Suavecito has a mobile barber shop. They're also a retailer of pomade and other grooming products. I thought it was quite delightful and nostalgic to see a mobile barber shop at the Expo. Their official website is www.suavecito.com. I saw products for both men and women online.
I encountered a young couple who had a Star Wars theme with their outfits. Quite a few attendees threw some Disney themes into their costumes.
Kristy Therrien is the owner of Excavade. She's a jewelry designer for men and women. I think Kristy's jewelry is suitable for vintage and retro outfits. Some of it might also be a good choice for people who appreciate turquoise or amber. You can check out www.excavade.com for more merchandise.
I thought P.M. Chavez Haberdashery had some nice products for men. He does leatherwork and sells men's grooming products. His products should be a very good choice for men with beards. You can find out more about Mr. Haberdashery and his work at www.pmchavez.com.
It's Origami Owl! I love their charms and jewelry. Courtney Falde was the vendor for this batch of Origami Owl products. She's an independent designer and I thought her charms were quite adorable. You can find more of her merchandise at www.mahalo.origamiowl.com. I also suggest searching for Mahalo Lockets on Facebook, Instagram, and Twitter.
Do you guys like Panama hats? Uqsha is a company that makes a wide variety of straw hats in different sizes, colors, and styles. All of their hats are handmade and custom orders are available at www.uqsha.com.
Pamela's Vintage Millinery also had a great variety of hats. She carries vintage hats for both men and women. Some of her hats would look good on those of us who participate in the steampunk community. I talked to Pamela for a while and she was really interesting. She gives lectures and hat shows throughout Southern California. Pamela's website is www.pamsvintagehats.com. You can also find her on Facebook and Pinterest.
These two men might fit into my 19th century settings pretty well. We had a good chat for a while. It's always nice to meet people at these conventions.
More hats! Sidewalk Fashion Hats has a really big display of vintage style headwear. I don't know much about the company, but it seems like they have quality hats in a strong variety of styles, sizes, and colors. Their hats would be awesome for either steampunk or dieselpunk cosplay. Check out www.sidewalkfashionhats.com for more information. You can also visit their Facebook and Twitter pages.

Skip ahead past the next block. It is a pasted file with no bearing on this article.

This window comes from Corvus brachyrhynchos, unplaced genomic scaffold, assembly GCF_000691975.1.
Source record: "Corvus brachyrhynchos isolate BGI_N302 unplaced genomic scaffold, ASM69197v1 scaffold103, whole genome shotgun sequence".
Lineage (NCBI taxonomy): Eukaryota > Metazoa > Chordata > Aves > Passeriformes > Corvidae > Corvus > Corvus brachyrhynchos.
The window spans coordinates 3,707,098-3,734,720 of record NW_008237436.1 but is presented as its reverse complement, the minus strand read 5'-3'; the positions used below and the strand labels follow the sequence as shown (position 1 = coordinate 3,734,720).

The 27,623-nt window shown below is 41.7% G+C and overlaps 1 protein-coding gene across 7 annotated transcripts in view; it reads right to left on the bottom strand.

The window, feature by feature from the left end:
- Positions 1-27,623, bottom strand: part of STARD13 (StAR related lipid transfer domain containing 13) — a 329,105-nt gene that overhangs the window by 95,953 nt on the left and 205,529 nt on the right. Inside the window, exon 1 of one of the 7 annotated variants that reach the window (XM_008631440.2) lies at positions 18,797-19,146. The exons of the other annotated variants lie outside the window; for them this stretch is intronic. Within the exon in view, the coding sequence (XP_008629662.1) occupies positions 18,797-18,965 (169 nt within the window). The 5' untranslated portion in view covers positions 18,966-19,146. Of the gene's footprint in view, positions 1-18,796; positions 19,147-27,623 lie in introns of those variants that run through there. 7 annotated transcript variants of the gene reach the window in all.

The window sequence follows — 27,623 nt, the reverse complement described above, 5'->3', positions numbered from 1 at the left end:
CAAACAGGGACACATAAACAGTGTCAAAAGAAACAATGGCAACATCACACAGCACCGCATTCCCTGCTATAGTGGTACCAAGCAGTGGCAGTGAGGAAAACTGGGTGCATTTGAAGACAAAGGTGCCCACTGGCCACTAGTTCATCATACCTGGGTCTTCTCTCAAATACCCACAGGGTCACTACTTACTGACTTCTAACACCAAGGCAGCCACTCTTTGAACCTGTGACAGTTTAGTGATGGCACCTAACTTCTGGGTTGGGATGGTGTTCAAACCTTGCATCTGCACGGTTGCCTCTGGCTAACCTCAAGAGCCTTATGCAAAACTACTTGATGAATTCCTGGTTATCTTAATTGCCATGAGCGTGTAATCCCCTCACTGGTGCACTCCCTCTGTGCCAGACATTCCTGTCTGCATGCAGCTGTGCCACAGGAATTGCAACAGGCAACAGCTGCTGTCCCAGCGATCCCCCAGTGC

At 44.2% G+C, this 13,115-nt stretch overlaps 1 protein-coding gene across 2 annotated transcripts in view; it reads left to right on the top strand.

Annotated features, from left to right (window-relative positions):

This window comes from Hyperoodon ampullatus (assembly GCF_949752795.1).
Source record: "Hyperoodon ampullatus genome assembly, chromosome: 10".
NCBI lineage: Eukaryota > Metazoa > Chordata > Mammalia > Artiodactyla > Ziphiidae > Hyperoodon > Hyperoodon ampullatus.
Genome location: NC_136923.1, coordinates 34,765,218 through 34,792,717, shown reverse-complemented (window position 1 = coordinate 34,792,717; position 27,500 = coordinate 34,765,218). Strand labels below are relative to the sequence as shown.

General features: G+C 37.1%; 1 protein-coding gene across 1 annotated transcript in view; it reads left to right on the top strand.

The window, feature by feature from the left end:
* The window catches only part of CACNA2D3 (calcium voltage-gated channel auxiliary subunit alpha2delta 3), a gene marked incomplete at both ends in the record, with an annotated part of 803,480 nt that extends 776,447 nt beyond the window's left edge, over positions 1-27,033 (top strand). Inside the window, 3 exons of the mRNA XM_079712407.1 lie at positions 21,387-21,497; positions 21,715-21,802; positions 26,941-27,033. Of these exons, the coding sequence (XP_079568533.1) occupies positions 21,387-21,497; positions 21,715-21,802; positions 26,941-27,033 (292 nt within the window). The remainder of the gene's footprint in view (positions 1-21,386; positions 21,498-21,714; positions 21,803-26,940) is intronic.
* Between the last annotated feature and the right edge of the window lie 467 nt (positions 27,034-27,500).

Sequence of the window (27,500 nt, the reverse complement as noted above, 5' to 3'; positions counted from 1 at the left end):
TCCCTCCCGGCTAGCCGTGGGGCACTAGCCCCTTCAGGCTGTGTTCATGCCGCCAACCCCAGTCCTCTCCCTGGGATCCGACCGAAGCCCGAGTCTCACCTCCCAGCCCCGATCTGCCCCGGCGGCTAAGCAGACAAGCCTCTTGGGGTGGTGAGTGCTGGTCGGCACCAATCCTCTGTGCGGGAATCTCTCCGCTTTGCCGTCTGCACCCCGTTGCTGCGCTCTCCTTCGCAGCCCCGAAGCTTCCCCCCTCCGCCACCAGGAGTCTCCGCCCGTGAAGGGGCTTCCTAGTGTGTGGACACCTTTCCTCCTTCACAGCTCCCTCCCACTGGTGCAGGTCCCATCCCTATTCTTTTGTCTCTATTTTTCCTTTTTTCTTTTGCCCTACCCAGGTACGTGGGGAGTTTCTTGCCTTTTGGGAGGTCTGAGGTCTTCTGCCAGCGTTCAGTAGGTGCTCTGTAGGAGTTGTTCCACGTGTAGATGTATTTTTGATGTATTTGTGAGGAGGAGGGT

Steven Herder and Jillian Barlich are the owners of Port City Pomade. They sell men's shaving products on Etsy. I'm sure their products would be perfect for a dapper steampunk or dieselpunk gentleman.
Vintage Blue Moon is a retailer of clothing, accessories, and jewelry. As their name suggests, most of their merchandise is authentic vintage wear. I took several pictures because they sell a big variety of goods. They have a website if you want to learn more about their merchandise. www.vintagebluemoon.com.
This vendor was really cool for me. Lincoln and Hobbs makes vintage style lighting designs. They had touch control lights at the Expo. Tesla power! You can see their products at www.lukehobbsdesign.com. I think they make custom projects too.
Check it out! This is a 1957 Cadillac Eldorado. Sorry, but my knowledge of classic cars is mostly limited to the 60s and 70s. It's still cool though!
My sister took a moment to pose with the Cadillac. Her Dapper Day outfit had some Harry Potter elements. I know her skirt was a Harry Potter item and her scarf definitely shows a lot of Gryffindor. A lot of the attendees had subtle movie themes in their costumes.
I also found a lot of women's clothing and accessories at Audrey K. Boutique. They have a pretty good variety of merchandise. You can find more details at www.audreyk.com. They also have Instagram, Facebook, and Twitter pages. I took a lot photos for this vendor.
I found a group who definitely had the Dapper Day spirit with plenty of Disney elements. Hopefully, they enjoyed the event. Thanks for the pic, guys!
What type of attire did I wear? I felt like being a dieselpunk mobster in a hot pink suit. Thanks a lot for exploring my photo gallery! I'll post more Dapper Day photos when the event resurfaces in spring 2018. You can read both steampunk and dieselpunk tales in my book series titled The Post-Apocalyptic Society. My work is available on Amazon and Kindle.
That's all for now. Next week's post is going to be an author interview. I'm keeping the identity of my interview candidate a secret until next weekend. A little bit of suspense won't hurt you guys. Thanks visiting and enjoy the rest of your weekend.
Write something about yourself. No need to be fancy, just an overview.